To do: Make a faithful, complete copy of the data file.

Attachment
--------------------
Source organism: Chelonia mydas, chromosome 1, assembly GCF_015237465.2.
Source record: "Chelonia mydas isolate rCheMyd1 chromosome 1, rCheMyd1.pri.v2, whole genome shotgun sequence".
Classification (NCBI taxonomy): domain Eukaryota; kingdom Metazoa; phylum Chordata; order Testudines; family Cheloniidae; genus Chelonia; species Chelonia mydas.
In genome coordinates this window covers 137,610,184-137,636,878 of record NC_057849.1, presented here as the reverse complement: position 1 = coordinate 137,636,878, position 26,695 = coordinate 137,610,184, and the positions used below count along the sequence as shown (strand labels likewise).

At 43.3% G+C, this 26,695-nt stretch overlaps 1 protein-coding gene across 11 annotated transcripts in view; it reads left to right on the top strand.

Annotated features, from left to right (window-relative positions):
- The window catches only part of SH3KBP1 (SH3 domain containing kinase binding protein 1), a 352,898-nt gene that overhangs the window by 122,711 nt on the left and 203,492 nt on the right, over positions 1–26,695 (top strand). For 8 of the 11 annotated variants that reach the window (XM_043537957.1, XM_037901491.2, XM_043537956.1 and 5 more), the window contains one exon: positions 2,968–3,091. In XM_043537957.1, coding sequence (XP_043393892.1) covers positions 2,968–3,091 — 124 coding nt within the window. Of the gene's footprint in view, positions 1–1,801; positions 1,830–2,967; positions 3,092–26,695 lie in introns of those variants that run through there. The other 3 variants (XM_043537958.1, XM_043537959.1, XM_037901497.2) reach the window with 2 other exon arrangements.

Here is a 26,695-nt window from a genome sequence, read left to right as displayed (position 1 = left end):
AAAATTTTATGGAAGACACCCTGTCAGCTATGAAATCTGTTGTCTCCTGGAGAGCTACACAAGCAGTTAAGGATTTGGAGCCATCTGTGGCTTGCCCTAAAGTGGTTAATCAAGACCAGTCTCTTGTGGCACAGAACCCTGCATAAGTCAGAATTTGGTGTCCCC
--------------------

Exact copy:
Source organism: Chelonia mydas, chromosome 1, assembly GCF_015237465.2.
Source record: "Chelonia mydas isolate rCheMyd1 chromosome 1, rCheMyd1.pri.v2, whole genome shotgun sequence".
Classification (NCBI taxonomy): domain Eukaryota; kingdom Metazoa; phylum Chordata; order Testudines; family Cheloniidae; genus Chelonia; species Chelonia mydas.
In genome coordinates this window covers 137,610,184-137,636,878 of record NC_057849.1, presented here as the reverse complement: position 1 = coordinate 137,636,878, position 26,695 = coordinate 137,610,184, and the positions used below count along the sequence as shown (strand labels likewise).

At 43.3% G+C, this 26,695-nt stretch overlaps 1 protein-coding gene across 11 annotated transcripts in view; it reads left to right on the top strand.

Annotated features, from left to right (window-relative positions):
- The window catches only part of SH3KBP1 (SH3 domain containing kinase binding protein 1), a 352,898-nt gene that overhangs the window by 122,711 nt on the left and 203,492 nt on the right, over positions 1–26,695 (top strand). For 8 of the 11 annotated variants that reach the window (XM_043537957.1, XM_037901491.2, XM_043537956.1 and 5 more), the window contains one exon: positions 2,968–3,091. In XM_043537957.1, coding sequence (XP_043393892.1) covers positions 2,968–3,091 — 124 coding nt within the window. Of the gene's footprint in view, positions 1–1,801; positions 1,830–2,967; positions 3,092–26,695 lie in introns of those variants that run through there. The other 3 variants (XM_043537958.1, XM_043537959.1, XM_037901497.2) reach the window with 2 other exon arrangements.

Here is a 26,695-nt window from a genome sequence, read left to right as displayed (position 1 = left end):
AAAATTTTATGGAAGACACCCTGTCAGCTATGAAATCTGTTGTCTCCTGGAGAGCTACACAAGCAGTTAAGGATTTGGAGCCATCTGTGGCTTGCCCTAAAGTGGTTAATCAAGACCAGTCTCTTGTGGCACAGAACCCTGCATAAGTCAGAATTTGGTGTCCCC